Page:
Family remittances to 17 Latin American and the Caribbean countries grew over 8% from 2016 to 2017, reaching US$75 billion. This increase is substantial and far exceeds the World Bank’s forecasted 1.2% economic growth for the entire region. In terms of scale, remittance growth has been nearly as large as export growth (9%) in 2017.

Growth in remittances is being driven predominantly by migration patterns in countries such as Haiti, the Dominican Republic, Guatemala, Honduras, El Salvador, and Colombia, which represent 45% of flows in remittances and experienced growth of over 10% last year. In fact, for Central America and the Caribbean, the projected 3.5% economic growth for these countries is due largely to the combined 15% increase in remittances.

Other drivers of remittance growth include the continued demand for foreign labor in the United States economy, and to a lesser extent the dollar devaluations in countries like Mexico, the Dominican Republic, and Costa Rica.

Table: Remittances to Latin America and the Caribbean, 2017 growth (US$,000,000)

Country

Remittance inflows

Percentage Growth

 

Remittances as Percentage of GDP

 

2015

2016

2017 est.

2016

mmmm2017

Bolivia

1,178

1,204

1,278

2%

6%

3.6%

Brazil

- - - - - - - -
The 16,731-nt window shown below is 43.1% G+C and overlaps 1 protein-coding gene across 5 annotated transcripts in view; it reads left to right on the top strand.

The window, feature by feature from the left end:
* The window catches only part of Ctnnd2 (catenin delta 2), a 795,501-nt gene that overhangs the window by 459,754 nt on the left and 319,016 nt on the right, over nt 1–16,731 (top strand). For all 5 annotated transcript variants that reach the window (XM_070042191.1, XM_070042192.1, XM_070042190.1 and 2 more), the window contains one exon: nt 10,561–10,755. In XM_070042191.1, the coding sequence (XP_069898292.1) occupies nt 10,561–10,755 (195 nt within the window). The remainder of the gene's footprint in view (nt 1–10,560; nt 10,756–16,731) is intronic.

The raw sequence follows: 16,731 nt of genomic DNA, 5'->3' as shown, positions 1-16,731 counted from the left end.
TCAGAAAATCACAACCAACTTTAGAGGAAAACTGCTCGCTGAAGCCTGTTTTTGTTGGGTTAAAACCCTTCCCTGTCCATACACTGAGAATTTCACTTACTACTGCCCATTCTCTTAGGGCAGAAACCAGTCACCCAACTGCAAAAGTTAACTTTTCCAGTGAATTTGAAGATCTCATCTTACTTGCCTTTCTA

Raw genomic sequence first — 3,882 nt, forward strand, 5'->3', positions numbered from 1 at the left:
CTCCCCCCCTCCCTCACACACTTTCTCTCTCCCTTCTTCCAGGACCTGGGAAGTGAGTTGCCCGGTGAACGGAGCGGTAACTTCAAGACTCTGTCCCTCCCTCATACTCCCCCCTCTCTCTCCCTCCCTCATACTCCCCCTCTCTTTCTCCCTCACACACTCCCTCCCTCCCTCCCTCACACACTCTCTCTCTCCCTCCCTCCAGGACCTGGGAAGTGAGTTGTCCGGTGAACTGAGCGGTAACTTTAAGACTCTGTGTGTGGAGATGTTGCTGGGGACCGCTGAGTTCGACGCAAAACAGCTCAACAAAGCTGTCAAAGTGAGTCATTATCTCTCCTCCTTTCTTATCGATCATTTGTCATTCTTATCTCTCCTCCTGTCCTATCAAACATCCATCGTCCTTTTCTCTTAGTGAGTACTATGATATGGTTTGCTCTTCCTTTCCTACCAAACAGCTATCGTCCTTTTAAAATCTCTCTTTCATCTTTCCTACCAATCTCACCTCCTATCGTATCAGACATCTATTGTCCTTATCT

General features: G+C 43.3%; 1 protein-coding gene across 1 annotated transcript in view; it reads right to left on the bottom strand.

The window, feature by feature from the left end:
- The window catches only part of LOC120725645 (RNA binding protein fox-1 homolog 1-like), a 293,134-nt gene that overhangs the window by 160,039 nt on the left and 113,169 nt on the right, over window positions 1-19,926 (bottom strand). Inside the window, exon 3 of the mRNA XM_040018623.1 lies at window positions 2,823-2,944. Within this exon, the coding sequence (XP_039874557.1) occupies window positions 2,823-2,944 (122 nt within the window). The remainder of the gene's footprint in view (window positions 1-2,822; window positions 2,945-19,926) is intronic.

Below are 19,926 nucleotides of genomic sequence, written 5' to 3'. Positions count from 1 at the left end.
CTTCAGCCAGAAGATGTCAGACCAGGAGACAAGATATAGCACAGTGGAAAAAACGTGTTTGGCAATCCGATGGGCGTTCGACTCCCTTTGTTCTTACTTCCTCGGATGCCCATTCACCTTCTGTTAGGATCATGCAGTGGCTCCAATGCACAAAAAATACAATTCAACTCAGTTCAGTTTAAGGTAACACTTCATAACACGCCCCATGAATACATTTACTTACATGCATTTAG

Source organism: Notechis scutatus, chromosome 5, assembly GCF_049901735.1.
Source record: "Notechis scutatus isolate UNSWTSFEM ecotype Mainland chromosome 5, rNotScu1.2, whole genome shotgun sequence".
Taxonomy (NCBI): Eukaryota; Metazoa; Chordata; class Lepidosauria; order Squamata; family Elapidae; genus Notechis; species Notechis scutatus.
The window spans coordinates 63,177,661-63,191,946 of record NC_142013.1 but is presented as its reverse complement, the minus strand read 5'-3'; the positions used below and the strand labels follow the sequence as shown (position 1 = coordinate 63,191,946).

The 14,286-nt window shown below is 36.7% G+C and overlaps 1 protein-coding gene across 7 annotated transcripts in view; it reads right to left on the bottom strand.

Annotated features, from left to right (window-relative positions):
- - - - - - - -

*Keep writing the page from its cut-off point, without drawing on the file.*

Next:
2,175

2,365

2,285

9%

-3%

0.1%

Colombia

4,635

4,859

5,579

5%

15%

1.9%

Costa Rica

517

515

530

0%

3%

0.1%

Dominican Republic

4,963

5,261

5,895

6%

12%

7.8%

Ecuador

2,378

2,602

2,721

9%

5%

2.8%

El Salvador

4,284

4,576

5,021*

7%

10%

18.3%

Guatemala

6,285

7,160

8,192*

14%

14%

11.5%

Haiti

2,195

2358.65

2,722*

7%

15%

33.6%

Honduras

3,651

3,847

4,331

5%

13%

19.5%

Jamaica

2,226

2,287

2,374

3%

4%

16.7%

Mexico

24,771

26,993

28,630

9%

6%

2.7%

Nicaragua

1,193

1,264

1,409

6%

11%

10.2%

Panama

473

426

442

-10%

4%

0.8%

Paraguay

461

547

582

19%

6%

2.0%

Peru

2,719

2,884

3,061

6%

6%

1.6%

Selected countries

64,106

69,149

75,052

7.87%

8.54%

1.9%

Source: Central banks data and INEC for Panama data. Est. are author’s estimates, except *: Central Bank data. Growth is 8.7% excluding Brazil. GDP calculations based on World Bank Data.